'Did you hear...'
. Your agency probably employs a few of these, but we're talking about the kind that come with a prescription label speechified by MediavoxRX, a subsidiary of Wizzard Software Corp. of Pittsburgh, or iVoice Inc. of Matawan, N.J. Just touch the label to convert the physician's scribble into spoken instructions. We can hear it now: 'Take one every two hours, you fool.' The worm turns
. What's the diff between Bagle, MyDoom and NetSky versus Bliss, Lindose and Ramen? Answer: The first three infest 32-bit Microsoft Windows, whereas the others attack Linux. There are enough Linux creepy-crawlers around that Finnish vendor F-Secure Corp. is waging a Linux antivirus campaign similar to those of hard-pressed Windows worm wranglers Network Associates Inc. and Symantec Corp. Don't click that ZIP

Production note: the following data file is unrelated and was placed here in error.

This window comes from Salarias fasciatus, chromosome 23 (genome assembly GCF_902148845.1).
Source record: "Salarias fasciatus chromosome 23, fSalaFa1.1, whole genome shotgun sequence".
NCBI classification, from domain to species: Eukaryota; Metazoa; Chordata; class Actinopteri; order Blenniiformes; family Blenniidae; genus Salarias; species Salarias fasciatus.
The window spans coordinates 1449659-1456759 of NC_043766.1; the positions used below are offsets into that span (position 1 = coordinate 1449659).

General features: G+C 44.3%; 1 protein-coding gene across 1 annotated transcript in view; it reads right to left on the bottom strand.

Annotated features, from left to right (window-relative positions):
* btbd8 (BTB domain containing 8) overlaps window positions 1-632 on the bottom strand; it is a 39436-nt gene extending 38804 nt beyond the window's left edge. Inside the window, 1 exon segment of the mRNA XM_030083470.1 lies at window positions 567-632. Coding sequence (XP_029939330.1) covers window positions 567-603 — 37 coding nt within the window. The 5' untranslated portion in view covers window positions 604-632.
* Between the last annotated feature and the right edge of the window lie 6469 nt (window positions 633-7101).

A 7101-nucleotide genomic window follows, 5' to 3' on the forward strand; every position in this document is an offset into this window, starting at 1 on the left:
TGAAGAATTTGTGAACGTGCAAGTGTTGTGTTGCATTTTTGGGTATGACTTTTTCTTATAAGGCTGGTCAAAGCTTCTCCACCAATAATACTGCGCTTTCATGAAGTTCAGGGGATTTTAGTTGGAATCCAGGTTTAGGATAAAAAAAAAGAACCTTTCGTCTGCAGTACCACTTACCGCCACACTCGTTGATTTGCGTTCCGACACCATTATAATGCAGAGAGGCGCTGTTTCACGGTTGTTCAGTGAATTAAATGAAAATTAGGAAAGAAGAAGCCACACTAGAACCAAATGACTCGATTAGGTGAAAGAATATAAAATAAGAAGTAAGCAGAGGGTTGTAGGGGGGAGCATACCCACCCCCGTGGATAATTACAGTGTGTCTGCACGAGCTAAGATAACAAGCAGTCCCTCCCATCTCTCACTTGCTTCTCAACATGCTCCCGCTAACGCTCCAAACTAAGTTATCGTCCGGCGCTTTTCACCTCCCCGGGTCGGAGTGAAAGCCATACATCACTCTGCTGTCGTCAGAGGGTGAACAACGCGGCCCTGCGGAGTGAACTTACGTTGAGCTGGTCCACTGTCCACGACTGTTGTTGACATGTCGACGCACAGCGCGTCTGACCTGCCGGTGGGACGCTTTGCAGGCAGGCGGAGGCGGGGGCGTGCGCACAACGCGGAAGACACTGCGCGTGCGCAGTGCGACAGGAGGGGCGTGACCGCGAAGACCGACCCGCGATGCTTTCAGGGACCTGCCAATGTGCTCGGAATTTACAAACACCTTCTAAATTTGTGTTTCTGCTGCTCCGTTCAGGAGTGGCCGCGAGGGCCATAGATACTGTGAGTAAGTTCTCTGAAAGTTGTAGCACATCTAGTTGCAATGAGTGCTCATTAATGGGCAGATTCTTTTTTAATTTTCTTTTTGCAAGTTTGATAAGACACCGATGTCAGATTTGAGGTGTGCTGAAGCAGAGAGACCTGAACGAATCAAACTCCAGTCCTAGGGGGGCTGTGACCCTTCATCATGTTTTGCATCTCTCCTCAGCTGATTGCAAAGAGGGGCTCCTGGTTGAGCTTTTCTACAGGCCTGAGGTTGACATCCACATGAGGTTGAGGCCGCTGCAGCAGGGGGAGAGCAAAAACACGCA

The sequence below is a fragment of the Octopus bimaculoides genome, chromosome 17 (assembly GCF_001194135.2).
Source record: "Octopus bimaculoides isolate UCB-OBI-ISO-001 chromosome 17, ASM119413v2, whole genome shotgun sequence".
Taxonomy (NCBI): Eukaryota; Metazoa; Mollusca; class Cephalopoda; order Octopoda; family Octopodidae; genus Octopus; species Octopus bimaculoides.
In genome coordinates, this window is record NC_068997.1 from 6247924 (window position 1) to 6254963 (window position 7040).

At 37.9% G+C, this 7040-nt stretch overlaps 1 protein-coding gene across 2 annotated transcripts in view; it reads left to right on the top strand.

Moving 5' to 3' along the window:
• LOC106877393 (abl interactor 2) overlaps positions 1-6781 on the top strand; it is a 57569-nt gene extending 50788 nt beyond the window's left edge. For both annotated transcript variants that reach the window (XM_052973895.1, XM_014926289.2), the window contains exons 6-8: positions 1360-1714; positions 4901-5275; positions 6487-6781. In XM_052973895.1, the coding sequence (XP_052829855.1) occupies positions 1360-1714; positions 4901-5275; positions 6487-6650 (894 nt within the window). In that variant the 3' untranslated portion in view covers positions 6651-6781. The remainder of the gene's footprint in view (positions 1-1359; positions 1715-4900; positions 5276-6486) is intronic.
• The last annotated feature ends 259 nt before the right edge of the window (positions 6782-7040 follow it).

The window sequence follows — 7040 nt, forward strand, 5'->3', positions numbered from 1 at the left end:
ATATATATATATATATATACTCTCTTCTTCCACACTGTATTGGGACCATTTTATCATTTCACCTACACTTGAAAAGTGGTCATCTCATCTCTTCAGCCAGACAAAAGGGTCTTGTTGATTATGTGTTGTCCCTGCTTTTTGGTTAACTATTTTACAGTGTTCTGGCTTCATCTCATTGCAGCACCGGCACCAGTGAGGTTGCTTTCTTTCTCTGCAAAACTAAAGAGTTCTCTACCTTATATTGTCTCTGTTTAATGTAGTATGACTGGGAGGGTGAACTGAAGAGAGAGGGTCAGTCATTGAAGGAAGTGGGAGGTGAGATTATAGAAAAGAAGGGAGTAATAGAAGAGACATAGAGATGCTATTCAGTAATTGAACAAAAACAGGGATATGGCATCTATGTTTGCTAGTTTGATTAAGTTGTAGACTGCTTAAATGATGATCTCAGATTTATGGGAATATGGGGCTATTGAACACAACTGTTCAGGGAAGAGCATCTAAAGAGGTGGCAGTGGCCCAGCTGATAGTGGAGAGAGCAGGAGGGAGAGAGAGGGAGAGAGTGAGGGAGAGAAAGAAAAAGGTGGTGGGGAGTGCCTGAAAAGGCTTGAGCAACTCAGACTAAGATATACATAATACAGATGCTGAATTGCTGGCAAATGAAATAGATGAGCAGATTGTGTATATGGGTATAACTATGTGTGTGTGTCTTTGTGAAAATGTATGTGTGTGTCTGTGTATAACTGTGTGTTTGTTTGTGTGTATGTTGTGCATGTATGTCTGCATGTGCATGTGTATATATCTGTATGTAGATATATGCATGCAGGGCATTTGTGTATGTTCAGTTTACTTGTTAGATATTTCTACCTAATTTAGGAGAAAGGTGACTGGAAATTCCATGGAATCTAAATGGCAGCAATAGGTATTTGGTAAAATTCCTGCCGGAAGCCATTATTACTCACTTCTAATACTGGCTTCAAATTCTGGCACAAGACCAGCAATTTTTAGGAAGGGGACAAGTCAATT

. Mi2g Ltd. of London this month announced a growing Net pestilence: decompression bombs. They're zipped files that decompress into bigger files, defeating antivirus products by filling all disk space with bogus content. For example, the string aaaaaaaaaa would be sent compressed as a10. A file containing a1000000000 would explode a decompression engine, mi2g said. Where am I?
Outdoors, a geospatially challenged user can consult a Global Positioning System receiver. Indoors? Well, we now have GPS, too. Arc Second Inc. of Dulles, Va., claims its Indoor GPS receiver, based on infrared and laser beams, can calculate locations to within 0.1 mm. You already know where we are: firstname.lastname@example.org